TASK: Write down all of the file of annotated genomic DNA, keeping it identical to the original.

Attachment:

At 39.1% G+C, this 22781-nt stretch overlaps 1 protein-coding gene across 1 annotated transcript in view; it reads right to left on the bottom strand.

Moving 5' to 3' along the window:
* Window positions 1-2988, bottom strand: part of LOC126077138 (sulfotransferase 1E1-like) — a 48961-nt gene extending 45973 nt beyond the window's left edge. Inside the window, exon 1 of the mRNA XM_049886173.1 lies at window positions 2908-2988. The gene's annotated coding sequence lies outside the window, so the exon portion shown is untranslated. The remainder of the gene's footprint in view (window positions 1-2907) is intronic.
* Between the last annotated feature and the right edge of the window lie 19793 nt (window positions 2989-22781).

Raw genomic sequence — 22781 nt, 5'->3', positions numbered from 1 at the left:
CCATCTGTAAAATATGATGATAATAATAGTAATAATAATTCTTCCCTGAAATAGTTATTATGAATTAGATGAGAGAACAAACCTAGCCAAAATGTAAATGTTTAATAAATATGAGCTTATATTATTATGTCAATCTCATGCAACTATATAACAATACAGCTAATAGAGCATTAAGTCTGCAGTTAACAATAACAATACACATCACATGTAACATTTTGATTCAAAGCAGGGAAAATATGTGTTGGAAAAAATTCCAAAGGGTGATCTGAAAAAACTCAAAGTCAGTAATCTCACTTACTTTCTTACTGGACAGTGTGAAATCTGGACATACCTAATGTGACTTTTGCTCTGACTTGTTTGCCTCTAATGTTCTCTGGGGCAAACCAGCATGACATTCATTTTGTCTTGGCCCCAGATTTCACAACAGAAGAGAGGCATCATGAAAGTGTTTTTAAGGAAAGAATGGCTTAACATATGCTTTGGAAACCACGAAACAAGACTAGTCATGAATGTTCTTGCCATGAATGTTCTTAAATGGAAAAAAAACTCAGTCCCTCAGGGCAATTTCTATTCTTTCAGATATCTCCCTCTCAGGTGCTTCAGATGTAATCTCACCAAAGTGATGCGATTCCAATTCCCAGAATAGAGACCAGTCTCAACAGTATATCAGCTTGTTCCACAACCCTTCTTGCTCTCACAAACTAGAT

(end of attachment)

At 39.1% G+C, this 22781-nt stretch overlaps 1 protein-coding gene across 1 annotated transcript in view; it reads right to left on the bottom strand.

Moving 5' to 3' along the window:
* Window positions 1-2988, bottom strand: part of LOC126077138 (sulfotransferase 1E1-like) — a 48961-nt gene extending 45973 nt beyond the window's left edge. Inside the window, exon 1 of the mRNA XM_049886173.1 lies at window positions 2908-2988. The gene's annotated coding sequence lies outside the window, so the exon portion shown is untranslated. The remainder of the gene's footprint in view (window positions 1-2907) is intronic.
* Between the last annotated feature and the right edge of the window lie 19793 nt (window positions 2989-22781).

Raw genomic sequence — 22781 nt, 5'->3', positions numbered from 1 at the left:
CCATCTGTAAAATATGATGATAATAATAGTAATAATAATTCTTCCCTGAAATAGTTATTATGAATTAGATGAGAGAACAAACCTAGCCAAAATGTAAATGTTTAATAAATATGAGCTTATATTATTATGTCAATCTCATGCAACTATATAACAATACAGCTAATAGAGCATTAAGTCTGCAGTTAACAATAACAATACACATCACATGTAACATTTTGATTCAAAGCAGGGAAAATATGTGTTGGAAAAAATTCCAAAGGGTGATCTGAAAAAACTCAAAGTCAGTAATCTCACTTACTTTCTTACTGGACAGTGTGAAATCTGGACATACCTAATGTGACTTTTGCTCTGACTTGTTTGCCTCTAATGTTCTCTGGGGCAAACCAGCATGACATTCATTTTGTCTTGGCCCCAGATTTCACAACAGAAGAGAGGCATCATGAAAGTGTTTTTAAGGAAAGAATGGCTTAACATATGCTTTGGAAACCACGAAACAAGACTAGTCATGAATGTTCTTGCCATGAATGTTCTTAAATGGAAAAAAAACTCAGTCCCTCAGGGCAATTTCTATTCTTTCAGATATCTCCCTCTCAGGTGCTTCAGATGTAATCTCACCAAAGTGATGCGATTCCAATTCCCAGAATAGAGACCAGTCTCAACAGTATATCAGCTTGTTCCACAACCCTTCTTGCTCTCACAAACTAGAT